Having fun is synonymous with holidaying in Goa, where singing and dancing are part of life. This comes from the Portuguese who laid claim to the land in 1510. During their 451 years of stay they made the way of life here more European than typically Indian.
Floral skirts and blouses still dominate over saris and salwar kameez, black presides over white, piazzas or squares grace town centres and wine shops appear at every turn. Here in Goa, English is spoken more than Konkani or Marathi and the state capital is referred to by its former name, Panjim, rather than its Marathi version, Panaji. White baroque churches set against lush green foliage can be spotted everywhere, though the Christian population of the state is only around thirty per cent. Most of the houses, some still named in Portuguese like “Casa Del Cuna” or “Casa Del Soi”, are Iberian bungalow-style with sloped tiled roofs, ornate “balcaos”, or balconies, and creeping red, pink or orange bougainvillea blossoms adding extra colour to the scene.
The vestiges of the Portuguese masters have created an alluring appeal for outsiders to visit Goa, to flirt with culture, tradition and particularly buildings that are over four centuries old.
The best place to start this odyssey is in Old Goa just a few kilometres south from Panjim. It was the capital of the Portuguese colony until 1843. The warren of narrow streets, piazzas and grand villas have long gone; all that remains are a score of extraordinarily ostentatious churches, monasteries and convents. Declared as a World Heritage Site by UNESCO, today it is the state’s main cultural attraction.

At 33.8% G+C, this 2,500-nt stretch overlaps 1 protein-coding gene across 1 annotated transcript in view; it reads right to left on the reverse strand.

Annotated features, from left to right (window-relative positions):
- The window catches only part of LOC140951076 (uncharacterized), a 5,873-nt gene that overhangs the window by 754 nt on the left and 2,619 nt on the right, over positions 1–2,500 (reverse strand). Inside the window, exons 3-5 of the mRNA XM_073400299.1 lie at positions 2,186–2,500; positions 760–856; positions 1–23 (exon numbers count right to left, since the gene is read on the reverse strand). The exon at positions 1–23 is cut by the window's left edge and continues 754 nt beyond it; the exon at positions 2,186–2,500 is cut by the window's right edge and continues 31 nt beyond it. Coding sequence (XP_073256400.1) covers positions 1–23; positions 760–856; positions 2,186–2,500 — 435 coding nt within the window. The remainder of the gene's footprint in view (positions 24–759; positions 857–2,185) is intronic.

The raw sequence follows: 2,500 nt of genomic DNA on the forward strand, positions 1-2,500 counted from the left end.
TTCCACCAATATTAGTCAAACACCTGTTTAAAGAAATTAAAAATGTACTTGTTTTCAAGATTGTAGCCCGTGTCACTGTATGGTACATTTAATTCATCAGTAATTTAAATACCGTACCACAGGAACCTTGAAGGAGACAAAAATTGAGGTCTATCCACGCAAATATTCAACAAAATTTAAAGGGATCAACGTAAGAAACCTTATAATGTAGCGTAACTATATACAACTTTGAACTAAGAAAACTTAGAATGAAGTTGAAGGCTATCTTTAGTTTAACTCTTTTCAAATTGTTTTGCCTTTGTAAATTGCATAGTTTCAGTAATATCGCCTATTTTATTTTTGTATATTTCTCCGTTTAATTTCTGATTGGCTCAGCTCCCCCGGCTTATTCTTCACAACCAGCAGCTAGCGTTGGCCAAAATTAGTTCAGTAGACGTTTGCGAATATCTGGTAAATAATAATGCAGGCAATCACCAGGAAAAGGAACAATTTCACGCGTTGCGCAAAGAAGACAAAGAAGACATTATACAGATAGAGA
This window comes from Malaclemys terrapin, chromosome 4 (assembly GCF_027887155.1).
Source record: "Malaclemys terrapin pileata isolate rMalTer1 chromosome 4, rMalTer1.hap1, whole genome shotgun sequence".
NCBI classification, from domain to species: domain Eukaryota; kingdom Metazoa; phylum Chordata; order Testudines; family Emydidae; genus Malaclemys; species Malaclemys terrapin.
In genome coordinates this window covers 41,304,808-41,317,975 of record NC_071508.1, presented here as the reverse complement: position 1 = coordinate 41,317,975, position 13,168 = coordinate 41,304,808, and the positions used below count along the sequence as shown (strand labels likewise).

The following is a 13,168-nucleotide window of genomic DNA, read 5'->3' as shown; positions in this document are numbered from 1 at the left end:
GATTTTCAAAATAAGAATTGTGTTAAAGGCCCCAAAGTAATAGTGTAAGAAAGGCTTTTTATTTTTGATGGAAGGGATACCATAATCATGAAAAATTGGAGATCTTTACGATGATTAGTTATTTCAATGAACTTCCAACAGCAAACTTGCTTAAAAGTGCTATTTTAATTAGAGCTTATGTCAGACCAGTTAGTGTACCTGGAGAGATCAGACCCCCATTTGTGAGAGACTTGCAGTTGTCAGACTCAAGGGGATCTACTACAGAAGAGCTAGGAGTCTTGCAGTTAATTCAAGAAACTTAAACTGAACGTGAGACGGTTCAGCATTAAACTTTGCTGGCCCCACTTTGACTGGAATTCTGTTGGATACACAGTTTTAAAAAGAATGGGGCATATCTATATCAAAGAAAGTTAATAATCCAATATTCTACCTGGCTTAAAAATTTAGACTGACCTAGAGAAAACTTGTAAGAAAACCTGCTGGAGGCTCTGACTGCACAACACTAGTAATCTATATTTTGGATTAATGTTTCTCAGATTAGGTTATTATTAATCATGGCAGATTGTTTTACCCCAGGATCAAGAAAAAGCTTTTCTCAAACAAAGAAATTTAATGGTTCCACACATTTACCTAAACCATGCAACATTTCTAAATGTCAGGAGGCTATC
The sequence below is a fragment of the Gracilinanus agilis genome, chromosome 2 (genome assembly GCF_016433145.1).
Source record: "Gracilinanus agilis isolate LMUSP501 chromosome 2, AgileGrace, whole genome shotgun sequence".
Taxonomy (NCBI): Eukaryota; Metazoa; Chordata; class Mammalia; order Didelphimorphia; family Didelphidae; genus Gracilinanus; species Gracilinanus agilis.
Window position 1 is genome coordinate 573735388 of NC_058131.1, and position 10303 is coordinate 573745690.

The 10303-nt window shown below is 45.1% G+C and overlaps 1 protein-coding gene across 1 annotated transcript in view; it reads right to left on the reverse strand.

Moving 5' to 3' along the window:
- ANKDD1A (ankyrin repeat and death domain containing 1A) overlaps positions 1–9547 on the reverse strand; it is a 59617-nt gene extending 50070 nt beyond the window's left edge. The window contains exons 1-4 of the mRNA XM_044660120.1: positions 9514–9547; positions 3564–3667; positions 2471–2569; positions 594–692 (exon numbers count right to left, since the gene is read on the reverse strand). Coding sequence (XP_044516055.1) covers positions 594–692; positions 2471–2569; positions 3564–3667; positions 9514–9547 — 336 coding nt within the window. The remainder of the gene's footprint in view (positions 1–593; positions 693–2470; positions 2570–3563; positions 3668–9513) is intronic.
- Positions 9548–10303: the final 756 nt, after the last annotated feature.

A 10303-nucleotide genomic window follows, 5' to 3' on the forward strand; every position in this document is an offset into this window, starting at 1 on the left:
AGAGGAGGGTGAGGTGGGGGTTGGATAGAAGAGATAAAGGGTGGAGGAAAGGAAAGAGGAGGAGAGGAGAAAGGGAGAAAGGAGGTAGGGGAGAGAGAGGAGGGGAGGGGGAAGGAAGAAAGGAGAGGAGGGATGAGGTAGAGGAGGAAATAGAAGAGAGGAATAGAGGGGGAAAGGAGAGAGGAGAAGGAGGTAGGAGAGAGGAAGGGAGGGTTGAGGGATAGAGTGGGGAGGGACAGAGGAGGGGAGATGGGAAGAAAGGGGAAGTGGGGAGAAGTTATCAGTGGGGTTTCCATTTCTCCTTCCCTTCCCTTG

Sights worth seeing include the Arch of the Viceroys, built in 1597 to commemorate Vasco da Gama’s arrival in India; the distinctive domed Church of St Catejan (1651), modelled on St Peter’s Basilica in Rome; and the Basilica of Bom Jesus, which houses 16th century missionary St Francis Xavier’s body. Every tenth year the body, which has miraculously remained incorrupt for centuries, is exposed for public veneration, drawing thousands of Christians from around the world to Goa.
Aside from Panjim, the capital city since 1843, the other cities for tourists are Maupsa, famous for its market, and Margao, well known for old churches and colonial mansions.
However the draw card for tourists, and the showpiece of Panjim, is the 1541 Church of Our Lady of Immaculate Conception. It sits on top of a hillock, and a gleaming white processional stairway, which reminds many of the Spanish Steps in Rome, leads up to the dazzling façade of this 463-year-old edifice. It’s said that all Portuguese viceroys, after arriving in Goa, would first stop at this location to get a top view of their empire before proceeding to their palaces. It’s a practice followed by visitors today in order to glimpse as much as possible of the inviting Goan terrain marked with old houses, churches, coconut trees, rivers and of course the sea.
Enjoy the comfort of the world’s most advanced aircraft, the Boeing 787 Dreamliner, and superior in-flight services with mouthwatering Indian meals by flying with Air India (www.airindia.in) which operates non-stop between Sydney/Melbourne and Delhi with convenient connections to Goa. Business class passengers enjoy the comfort of a flat bed and top class Indian hospitality.
WHERE TO STAY
There is no shortage of hotels and resorts to suit any budget. One option is to stay at the plush Resort Rio (www.resortrio.com) in North Goa near Baga Beach